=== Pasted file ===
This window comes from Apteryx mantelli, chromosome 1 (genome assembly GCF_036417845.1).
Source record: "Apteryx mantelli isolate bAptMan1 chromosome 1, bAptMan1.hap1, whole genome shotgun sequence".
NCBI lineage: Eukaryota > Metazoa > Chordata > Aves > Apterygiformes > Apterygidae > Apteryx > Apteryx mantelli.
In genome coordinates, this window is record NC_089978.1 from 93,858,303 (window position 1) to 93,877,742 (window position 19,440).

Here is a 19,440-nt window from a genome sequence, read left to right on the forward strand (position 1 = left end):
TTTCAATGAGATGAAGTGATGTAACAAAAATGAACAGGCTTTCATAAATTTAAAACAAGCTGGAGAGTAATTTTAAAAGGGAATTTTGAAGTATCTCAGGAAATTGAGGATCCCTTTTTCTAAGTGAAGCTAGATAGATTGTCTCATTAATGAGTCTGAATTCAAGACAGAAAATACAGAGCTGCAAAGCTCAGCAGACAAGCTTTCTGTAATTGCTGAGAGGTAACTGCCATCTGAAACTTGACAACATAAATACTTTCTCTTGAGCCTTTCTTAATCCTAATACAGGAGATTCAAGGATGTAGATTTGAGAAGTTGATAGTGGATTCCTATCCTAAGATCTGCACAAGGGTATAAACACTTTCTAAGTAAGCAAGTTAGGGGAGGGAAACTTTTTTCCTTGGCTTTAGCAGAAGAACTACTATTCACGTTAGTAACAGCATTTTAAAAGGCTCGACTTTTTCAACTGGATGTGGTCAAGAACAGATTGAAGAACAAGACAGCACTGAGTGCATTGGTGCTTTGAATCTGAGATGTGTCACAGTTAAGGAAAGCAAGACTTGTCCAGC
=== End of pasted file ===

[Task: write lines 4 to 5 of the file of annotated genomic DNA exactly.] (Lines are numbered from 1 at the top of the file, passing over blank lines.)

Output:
In genome coordinates, this window is record NC_089978.1 from 93,858,303 (window position 1) to 93,877,742 (window position 19,440).

Here is a 19,440-nt window from a genome sequence, read left to right on the forward strand (position 1 = left end):